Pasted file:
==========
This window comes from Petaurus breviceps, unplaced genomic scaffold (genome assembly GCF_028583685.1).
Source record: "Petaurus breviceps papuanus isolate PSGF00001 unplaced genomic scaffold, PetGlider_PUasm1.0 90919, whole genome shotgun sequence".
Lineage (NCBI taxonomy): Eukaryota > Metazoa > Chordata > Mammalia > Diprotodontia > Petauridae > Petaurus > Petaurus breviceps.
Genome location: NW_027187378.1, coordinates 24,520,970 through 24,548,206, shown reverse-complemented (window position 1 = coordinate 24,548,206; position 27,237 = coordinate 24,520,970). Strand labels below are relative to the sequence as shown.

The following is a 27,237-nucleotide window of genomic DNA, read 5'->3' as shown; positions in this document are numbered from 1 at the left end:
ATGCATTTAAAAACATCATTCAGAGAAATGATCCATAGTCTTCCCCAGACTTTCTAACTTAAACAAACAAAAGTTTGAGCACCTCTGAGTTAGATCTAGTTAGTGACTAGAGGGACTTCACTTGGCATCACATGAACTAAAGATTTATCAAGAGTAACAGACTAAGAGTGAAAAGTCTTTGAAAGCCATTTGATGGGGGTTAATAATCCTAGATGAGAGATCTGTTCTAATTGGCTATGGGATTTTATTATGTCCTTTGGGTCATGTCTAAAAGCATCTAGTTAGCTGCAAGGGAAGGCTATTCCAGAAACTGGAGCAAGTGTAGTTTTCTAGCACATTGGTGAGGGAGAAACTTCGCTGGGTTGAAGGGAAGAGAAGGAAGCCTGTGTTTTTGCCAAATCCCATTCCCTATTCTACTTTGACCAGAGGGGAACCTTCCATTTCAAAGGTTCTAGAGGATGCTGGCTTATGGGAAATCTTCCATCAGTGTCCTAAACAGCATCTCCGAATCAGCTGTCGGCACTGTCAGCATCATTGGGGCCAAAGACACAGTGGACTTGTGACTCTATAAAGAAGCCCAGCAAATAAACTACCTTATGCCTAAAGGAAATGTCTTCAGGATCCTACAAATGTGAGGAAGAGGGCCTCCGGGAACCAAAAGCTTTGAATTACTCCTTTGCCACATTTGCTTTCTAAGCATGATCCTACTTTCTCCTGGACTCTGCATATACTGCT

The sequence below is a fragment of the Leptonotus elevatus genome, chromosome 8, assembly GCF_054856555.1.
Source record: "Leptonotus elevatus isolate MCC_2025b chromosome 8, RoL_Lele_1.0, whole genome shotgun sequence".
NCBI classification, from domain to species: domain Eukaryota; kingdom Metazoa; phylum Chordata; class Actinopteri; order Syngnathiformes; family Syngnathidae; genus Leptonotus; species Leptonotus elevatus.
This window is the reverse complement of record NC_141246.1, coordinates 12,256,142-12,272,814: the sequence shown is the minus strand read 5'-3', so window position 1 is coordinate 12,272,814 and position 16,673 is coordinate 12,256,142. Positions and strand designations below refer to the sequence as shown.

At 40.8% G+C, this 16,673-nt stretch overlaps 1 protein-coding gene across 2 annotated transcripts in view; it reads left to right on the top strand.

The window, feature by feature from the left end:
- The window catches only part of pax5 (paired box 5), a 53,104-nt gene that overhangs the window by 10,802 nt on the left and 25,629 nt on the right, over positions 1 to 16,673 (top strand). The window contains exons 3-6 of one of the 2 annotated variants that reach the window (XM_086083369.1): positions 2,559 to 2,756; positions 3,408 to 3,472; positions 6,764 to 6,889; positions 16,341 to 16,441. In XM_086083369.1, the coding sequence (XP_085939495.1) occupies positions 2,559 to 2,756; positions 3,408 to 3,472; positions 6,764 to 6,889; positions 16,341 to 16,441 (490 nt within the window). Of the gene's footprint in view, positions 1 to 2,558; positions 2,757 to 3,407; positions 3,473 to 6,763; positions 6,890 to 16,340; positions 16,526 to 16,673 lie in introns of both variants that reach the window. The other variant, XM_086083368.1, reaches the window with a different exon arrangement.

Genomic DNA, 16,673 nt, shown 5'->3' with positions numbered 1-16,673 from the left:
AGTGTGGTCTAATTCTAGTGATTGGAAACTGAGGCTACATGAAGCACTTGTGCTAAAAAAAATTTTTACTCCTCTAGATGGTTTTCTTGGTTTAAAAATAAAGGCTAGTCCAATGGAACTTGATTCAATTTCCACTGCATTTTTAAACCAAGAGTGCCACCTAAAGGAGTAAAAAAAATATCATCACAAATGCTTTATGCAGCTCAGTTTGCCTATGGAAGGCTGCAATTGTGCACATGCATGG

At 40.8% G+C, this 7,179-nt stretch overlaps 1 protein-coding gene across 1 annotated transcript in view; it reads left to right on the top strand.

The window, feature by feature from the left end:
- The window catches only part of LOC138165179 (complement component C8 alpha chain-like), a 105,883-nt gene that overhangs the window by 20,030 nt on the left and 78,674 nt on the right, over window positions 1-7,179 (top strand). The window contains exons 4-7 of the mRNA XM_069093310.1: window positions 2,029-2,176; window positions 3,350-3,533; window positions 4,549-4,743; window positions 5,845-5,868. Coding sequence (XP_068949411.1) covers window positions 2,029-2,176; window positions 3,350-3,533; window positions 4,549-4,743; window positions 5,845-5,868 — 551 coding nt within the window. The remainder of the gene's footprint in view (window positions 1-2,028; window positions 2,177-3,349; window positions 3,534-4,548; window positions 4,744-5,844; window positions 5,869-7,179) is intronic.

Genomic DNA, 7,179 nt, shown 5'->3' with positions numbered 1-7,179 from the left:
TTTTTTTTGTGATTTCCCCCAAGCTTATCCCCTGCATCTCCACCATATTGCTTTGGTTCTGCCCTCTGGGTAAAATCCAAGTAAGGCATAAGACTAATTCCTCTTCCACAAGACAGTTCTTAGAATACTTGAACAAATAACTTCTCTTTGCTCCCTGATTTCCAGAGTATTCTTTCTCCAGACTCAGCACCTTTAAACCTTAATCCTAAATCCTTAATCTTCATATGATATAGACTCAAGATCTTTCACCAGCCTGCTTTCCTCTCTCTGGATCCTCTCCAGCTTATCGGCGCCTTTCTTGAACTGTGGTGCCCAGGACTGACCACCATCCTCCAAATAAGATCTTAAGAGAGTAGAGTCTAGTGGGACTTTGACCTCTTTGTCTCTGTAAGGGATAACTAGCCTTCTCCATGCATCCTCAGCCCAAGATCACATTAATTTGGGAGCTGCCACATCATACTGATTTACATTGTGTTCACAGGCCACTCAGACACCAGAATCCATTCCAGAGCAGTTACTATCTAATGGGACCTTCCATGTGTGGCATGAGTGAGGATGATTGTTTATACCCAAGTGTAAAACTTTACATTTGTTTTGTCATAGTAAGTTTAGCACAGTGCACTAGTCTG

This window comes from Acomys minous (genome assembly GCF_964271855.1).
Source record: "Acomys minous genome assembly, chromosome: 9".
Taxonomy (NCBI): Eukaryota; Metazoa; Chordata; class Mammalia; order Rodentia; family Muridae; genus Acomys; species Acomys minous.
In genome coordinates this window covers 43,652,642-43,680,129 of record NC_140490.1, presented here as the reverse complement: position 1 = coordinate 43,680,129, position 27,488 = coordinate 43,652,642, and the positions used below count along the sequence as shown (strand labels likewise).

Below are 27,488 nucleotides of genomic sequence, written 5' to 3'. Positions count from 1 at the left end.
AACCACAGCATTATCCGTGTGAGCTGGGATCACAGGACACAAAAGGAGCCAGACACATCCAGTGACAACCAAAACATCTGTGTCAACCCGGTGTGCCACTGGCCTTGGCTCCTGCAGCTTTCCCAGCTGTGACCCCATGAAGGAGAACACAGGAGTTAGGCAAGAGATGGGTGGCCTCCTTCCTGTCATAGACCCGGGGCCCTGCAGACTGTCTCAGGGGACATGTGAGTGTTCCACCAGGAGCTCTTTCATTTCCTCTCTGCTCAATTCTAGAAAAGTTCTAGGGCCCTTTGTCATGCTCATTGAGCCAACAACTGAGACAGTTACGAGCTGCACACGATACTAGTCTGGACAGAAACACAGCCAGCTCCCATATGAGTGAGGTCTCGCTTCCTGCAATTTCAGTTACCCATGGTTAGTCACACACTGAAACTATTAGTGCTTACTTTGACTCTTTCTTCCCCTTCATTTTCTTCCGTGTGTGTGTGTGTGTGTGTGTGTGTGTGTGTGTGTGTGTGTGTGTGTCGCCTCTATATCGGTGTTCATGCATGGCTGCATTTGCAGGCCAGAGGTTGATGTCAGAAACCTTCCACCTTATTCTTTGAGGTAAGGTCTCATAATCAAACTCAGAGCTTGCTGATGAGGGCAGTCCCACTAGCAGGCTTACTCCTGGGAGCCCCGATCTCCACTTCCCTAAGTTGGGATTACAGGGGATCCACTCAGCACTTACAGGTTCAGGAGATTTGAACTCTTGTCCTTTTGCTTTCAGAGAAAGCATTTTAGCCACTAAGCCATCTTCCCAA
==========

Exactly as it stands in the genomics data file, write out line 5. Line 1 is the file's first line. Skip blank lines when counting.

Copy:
The following is a 27,237-nucleotide window of genomic DNA, read 5'->3' as shown; positions in this document are numbered from 1 at the left end: